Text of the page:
Most people cannot resist the siren call of a good deal. From a young age, many of us are taught to shop wisely and look for discounts, to save money on groceries, clothes and bills (which is not too dissimilar to how we invest for clients in our Funds). This may be one reason why many Australians are attracted to low-fee superannuation funds.
Many providers have jumped on this ‘consumer must have’ and promotional activity surrounding the lowest cost super fund, including the well-known ‘compare the pair’ advertising campaign that focuses on the benefits of the compounding effect of lower fees on a retirement nestegg, is widespread. These campaigns resonate with many of the 15 million Australians with a superannuation account, especially as they near retirement.
A low fee does not guarantee good value
The focus on fees alone comes at a price. While selecting the lowest cost super fund may appear to save money for investors, the reality is that it is the net return, after all fees, which determines how fast a fund will grow. Paying a reasonable fee and achieving a higher net return over the longer term is a better option than a low-fee fund that returns less. Cheap does not necessarily mean good. Investors should be focused on the net return of their selected investment and not on the fees in isolation. Getting value for money is the real test.
The value of advice
There are two important decisions that a client can make in regard to investing for their retirement. The first is how to invest their money, including the level of risk that they are comfortable taking, and the second is whether or not they use a financial adviser.
These decisions are made entirely by the client and can make a significant difference to the end result. We believe this is where clients can be and should be provided with more information to allow them to make a better-informed decision.
We are strong advocates of high quality financial advice and firmly believe that good advice around the entire financial situation will determine a client’s future wellbeing. But it should be the client’s choice whether or not they use an adviser and not determined by a super fund that does not allow access unless the client is advised.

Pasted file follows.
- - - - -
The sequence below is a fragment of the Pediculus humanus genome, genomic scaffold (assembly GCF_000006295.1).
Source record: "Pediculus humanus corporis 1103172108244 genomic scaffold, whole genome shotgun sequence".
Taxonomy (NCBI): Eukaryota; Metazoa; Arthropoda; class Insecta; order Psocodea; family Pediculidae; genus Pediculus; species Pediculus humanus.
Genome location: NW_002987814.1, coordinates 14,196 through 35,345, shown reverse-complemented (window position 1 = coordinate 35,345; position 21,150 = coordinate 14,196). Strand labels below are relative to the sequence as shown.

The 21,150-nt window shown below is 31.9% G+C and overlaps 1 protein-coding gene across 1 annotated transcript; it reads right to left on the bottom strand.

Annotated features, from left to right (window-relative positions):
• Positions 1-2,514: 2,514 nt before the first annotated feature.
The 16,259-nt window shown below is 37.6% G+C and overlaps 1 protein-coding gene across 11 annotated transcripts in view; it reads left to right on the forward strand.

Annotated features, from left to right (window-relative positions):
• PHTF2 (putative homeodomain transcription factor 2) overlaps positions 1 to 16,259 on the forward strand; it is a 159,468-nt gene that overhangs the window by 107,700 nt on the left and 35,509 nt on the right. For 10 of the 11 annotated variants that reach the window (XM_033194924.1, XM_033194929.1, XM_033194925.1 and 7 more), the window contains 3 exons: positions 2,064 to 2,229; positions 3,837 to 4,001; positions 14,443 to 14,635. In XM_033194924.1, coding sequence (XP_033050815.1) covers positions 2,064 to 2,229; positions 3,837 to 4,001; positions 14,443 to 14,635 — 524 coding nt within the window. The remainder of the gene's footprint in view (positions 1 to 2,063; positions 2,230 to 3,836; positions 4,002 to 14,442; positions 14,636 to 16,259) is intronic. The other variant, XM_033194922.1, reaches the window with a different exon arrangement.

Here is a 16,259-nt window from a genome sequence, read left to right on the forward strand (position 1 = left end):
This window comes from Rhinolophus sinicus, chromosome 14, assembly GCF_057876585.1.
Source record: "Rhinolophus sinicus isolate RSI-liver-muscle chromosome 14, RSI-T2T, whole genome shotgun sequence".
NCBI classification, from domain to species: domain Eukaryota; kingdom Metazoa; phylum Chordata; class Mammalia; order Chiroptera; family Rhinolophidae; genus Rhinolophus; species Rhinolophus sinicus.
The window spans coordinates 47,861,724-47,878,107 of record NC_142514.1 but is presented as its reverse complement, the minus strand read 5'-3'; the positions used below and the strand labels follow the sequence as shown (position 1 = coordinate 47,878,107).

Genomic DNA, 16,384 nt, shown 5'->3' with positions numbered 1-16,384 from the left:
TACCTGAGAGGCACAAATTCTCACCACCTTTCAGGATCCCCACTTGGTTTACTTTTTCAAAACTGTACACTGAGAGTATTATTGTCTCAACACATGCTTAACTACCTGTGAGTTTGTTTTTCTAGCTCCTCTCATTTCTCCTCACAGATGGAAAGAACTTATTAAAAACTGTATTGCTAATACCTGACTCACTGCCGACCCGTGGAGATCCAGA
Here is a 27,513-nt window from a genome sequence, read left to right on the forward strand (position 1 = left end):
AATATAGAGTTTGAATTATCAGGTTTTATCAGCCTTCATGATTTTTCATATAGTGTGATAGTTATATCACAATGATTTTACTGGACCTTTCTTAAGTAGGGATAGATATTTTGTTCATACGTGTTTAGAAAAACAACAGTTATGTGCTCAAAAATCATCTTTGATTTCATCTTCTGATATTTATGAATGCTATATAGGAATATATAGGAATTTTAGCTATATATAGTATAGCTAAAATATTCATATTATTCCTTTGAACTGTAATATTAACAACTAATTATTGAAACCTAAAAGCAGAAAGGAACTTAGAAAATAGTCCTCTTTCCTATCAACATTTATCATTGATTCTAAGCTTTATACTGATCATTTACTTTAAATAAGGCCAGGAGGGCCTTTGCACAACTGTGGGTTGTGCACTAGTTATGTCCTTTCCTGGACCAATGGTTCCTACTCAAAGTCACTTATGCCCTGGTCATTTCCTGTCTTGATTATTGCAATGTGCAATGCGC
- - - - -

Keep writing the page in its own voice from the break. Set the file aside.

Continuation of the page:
The future of superannuation?
With the above in mind, it is logical that greater importance should be placed on the investment options available in a superannuation fund and whether these meet clients’ retirement goals (as guided by the adviser), with less importance placed on the fees.
Ultimate control over all aspects of superannuation should be with the investor. This is potentially the most important investment decision to be made in a lifetime. Superannuation should provide clients with access to a curated range of investment options. Clients should choose whether to invest directly, or use an adviser, and retain as much or as little control over the scheme management as they like. Additionally, understanding how fees are charged and what clients are paying for is vital. Although this may be too much information for most clients, the point is that the fees are clear to see if required and clients should be in control of administrative fees based on the choices they make.
Superannuation should be a user pays, transparent model. It does not need to offer all the bells and whistles by default, but additional features can be added if required by the client, meaning each client pays for only what they need. A range of investment options should be offered, wide enough to tailor a client’s portfolio to their end goals, but not so wide that decision-making becomes difficult.
In addition, as superannuation providers benefit from ongoing technology changes and improvements, these savings should be passed onto the client. Dissecting the administration fee into various categories will allow for fee reductions (when possible) to be easily passed onto the client, which in turn should lead to greater client satisfaction and retention.
When all is weighed up, what should clients and advisers look for? We believe that a good value superannuation solution is not necessarily the one with the lowest fees. We look at superannuation solutions as simply the administrative tool to manage the money invested within superannuation. As such this solution should offer choice, control and treat everyone equally – always!